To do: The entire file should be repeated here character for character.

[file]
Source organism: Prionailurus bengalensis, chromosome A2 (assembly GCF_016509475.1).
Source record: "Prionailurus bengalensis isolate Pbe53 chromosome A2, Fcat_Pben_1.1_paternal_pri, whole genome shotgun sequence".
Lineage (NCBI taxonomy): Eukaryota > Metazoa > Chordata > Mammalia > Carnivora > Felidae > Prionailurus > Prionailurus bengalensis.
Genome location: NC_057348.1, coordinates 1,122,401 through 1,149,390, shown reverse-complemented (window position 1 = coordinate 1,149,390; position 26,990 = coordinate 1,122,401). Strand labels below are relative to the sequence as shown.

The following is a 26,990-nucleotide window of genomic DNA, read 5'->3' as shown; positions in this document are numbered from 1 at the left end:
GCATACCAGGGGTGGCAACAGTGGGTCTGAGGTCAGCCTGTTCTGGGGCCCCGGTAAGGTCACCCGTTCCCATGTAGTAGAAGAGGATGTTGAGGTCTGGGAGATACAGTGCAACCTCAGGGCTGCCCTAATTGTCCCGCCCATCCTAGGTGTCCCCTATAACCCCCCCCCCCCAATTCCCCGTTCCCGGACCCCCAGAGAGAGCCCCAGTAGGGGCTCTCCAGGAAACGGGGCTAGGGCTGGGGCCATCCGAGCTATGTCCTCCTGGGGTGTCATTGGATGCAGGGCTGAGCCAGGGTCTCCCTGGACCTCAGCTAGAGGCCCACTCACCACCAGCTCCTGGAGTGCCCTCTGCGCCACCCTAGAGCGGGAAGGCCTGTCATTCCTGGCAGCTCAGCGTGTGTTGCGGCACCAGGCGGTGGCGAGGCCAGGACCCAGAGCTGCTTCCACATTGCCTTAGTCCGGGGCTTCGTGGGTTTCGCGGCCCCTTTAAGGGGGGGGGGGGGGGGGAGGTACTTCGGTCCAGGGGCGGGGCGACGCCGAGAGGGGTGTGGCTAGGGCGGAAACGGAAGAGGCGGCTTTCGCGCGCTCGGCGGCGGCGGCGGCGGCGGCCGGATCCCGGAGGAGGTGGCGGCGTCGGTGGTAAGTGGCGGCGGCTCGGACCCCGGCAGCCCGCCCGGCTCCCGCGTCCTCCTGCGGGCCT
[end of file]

Source organism: Prionailurus bengalensis, chromosome A2 (assembly GCF_016509475.1).
Source record: "Prionailurus bengalensis isolate Pbe53 chromosome A2, Fcat_Pben_1.1_paternal_pri, whole genome shotgun sequence".
Lineage (NCBI taxonomy): Eukaryota > Metazoa > Chordata > Mammalia > Carnivora > Felidae > Prionailurus > Prionailurus bengalensis.
Genome location: NC_057348.1, coordinates 1,122,401 through 1,149,390, shown reverse-complemented (window position 1 = coordinate 1,149,390; position 26,990 = coordinate 1,122,401). Strand labels below are relative to the sequence as shown.

The following is a 26,990-nucleotide window of genomic DNA, read 5'->3' as shown; positions in this document are numbered from 1 at the left end:
GCATACCAGGGGTGGCAACAGTGGGTCTGAGGTCAGCCTGTTCTGGGGCCCCGGTAAGGTCACCCGTTCCCATGTAGTAGAAGAGGATGTTGAGGTCTGGGAGATACAGTGCAACCTCAGGGCTGCCCTAATTGTCCCGCCCATCCTAGGTGTCCCCTATAACCCCCCCCCCCCAATTCCCCGTTCCCGGACCCCCAGAGAGAGCCCCAGTAGGGGCTCTCCAGGAAACGGGGCTAGGGCTGGGGCCATCCGAGCTATGTCCTCCTGGGGTGTCATTGGATGCAGGGCTGAGCCAGGGTCTCCCTGGACCTCAGCTAGAGGCCCACTCACCACCAGCTCCTGGAGTGCCCTCTGCGCCACCCTAGAGCGGGAAGGCCTGTCATTCCTGGCAGCTCAGCGTGTGTTGCGGCACCAGGCGGTGGCGAGGCCAGGACCCAGAGCTGCTTCCACATTGCCTTAGTCCGGGGCTTCGTGGGTTTCGCGGCCCCTTTAAGGGGGGGGGGGGGGGGGAGGTACTTCGGTCCAGGGGCGGGGCGACGCCGAGAGGGGTGTGGCTAGGGCGGAAACGGAAGAGGCGGCTTTCGCGCGCTCGGCGGCGGCGGCGGCGGCGGCCGGATCCCGGAGGAGGTGGCGGCGTCGGTGGTAAGTGGCGGCGGCTCGGACCCCGGCAGCCCGCCCGGCTCCCGCGTCCTCCTGCGGGCCT